THIS. That's why I felt that Gaia should have just went along and did a Women's history month forum. Yes it would have been trolled and spam but still.
CleoSombra's avatar

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Miss-dark8607
scorpiodragon7
It is sad that schools only celebrate Black History month; I didn't learn about Women's history month until college and even that was through the radio! I got angry last year because people in my state were complaining about kids having to go to school on Martin Luthor King Day to make-up for snow days and this year it was "protected" from being a make-up day--Presidents day isn't even protected! I have nothing against Black History month except when you try to mention another history month someone gets angry and goes back to Black History month. I think we should give ALL history months attention, not just the ones who speak the loudest. I say we celebrate Susan B. Anothony Day and Women's History Month!


THIS. That's why I felt that Gaia should have just went along and did a Women's history month forum. Yes it would have been trolled and spam but still.


I agree. The Hot Topic section is really a great opportunity for Gaia to be more progressive. But, alas.
Miss-dark8607's avatar

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CleoSombra
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scorpiodragon7
It is sad that schools only celebrate Black History month; I didn't learn about Women's history month until college and even that was through the radio! I got angry last year because people in my state were complaining about kids having to go to school on Martin Luthor King Day to make-up for snow days and this year it was "protected" from being a make-up day--Presidents day isn't even protected! I have nothing against Black History month except when you try to mention another history month someone gets angry and goes back to Black History month. I think we should give ALL history months attention, not just the ones who speak the loudest. I say we celebrate Susan B. Anothony Day and Women's History Month!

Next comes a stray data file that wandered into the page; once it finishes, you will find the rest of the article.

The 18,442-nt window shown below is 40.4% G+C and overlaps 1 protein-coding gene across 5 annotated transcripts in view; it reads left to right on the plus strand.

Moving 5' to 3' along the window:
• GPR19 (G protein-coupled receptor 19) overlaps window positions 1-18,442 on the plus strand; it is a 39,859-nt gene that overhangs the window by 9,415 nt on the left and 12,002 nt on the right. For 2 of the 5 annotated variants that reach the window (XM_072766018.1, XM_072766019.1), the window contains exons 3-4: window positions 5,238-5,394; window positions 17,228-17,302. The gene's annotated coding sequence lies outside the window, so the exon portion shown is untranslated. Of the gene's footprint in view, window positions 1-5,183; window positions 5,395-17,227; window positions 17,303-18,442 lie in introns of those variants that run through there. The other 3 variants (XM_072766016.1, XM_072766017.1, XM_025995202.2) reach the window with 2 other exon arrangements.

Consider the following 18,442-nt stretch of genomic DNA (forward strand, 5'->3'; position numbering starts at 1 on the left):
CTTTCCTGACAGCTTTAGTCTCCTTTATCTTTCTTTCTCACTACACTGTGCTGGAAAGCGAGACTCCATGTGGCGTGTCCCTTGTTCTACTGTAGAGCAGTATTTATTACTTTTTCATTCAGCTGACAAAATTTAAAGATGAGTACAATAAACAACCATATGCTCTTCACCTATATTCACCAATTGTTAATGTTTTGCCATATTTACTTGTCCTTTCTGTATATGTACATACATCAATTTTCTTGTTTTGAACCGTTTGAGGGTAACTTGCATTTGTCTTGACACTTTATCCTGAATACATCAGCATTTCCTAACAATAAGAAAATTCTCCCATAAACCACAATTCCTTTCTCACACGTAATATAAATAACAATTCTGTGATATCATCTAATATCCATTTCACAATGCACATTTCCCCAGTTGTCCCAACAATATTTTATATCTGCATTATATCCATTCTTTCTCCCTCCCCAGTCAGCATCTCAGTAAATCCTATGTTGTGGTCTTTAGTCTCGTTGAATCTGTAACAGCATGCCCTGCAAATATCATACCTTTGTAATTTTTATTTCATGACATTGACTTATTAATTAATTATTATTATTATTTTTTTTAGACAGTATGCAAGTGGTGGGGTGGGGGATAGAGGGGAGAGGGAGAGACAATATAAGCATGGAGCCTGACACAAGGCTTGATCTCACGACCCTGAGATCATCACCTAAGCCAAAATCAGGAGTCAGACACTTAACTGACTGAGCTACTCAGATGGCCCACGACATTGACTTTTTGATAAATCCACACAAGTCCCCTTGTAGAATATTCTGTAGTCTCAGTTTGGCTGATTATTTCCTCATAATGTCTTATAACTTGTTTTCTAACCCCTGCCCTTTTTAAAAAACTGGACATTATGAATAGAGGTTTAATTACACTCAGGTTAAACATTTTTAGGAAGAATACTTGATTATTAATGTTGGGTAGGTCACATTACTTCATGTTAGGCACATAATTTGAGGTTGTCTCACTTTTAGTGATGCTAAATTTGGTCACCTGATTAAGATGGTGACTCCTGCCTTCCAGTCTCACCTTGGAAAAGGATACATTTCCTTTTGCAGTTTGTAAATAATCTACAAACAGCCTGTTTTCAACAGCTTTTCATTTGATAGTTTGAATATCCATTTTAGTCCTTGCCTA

THIS. That's why I felt that Gaia should have just went along and did a Women's history month forum. Yes it would have been trolled and spam but still.


I agree. The Hot Topic section is really a great opportunity for Gaia to be more progressive. But, alas.


Well seems like women are getting pushed back into the dark ages anyways so I'm not really shocked with the whole attack on birth control and such.
constantLogic's avatar

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I can't really say much about the angry people hiding in feminist clothing since I haven't come across many, but the feminists I know (including myself) encompass everyone in every status of every colour and are more geared towards making everyone equal rather than all this bullshit (yes, it is bullshit) that the MRA is trying to spout.

As much as women are tired of being treated the way they are, which is simply too much detail for the time span that I have to type this, I'm equally as offended that I have to be considered "strong" and "domineering". While I enjoy being those things, sometimes I also enjoy having an effeminate side and, as I pointed out on my tumblr not too long ago, we really need better words for "masculine" and "effeminate" in general.

Sorry if I seemed somewhat out of it. It's been a really long day for me.
CleoSombra's avatar

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constantLogic
I can't really say much about the angry people hiding in feminist clothing since I haven't come across many, but the feminists I know (including myself) encompass everyone in every status of every colour and are more geared towards making everyone equal rather than all this bullshit (yes, it is bullshit) that the MRA is trying to spout.

As much as women are tired of being treated the way they are, which is simply too much detail for the time span that I have to type this, I'm equally as offended that I have to be considered "strong" and "domineering". While I enjoy being those things, sometimes I also enjoy having an effeminate side and, as I pointed out on my tumblr not too long ago, we really need better words for "masculine" and "effeminate" in general.

Sorry if I seemed somewhat out of it. It's been a really long day for me.


Oh, yes, absolutely yes.

Both men and women are judged for their ability to stay within the gender lines - and some studies show that men are judged more harshly than women. For example, a study on perceptions of traditional and nontraditional parents found that working mothers and stay-at-home fathers were rated less favorably than working fathers and stay-at-home mothers, with the stay-at-home fathers being rated the least favorable. This is probably due in part to the fact that there are very few stay-at-home fathers (only about 2% of fathers stay at home), while the percentage is much higher for mothers.

However, there's also the point that inherent in our society's standard male gender role identity (Brannon, 1970), is the idea that men must reject the feminine - AKA, "No Sissy Stuff." The result of this leads to devaluing feminine traits, especially in men.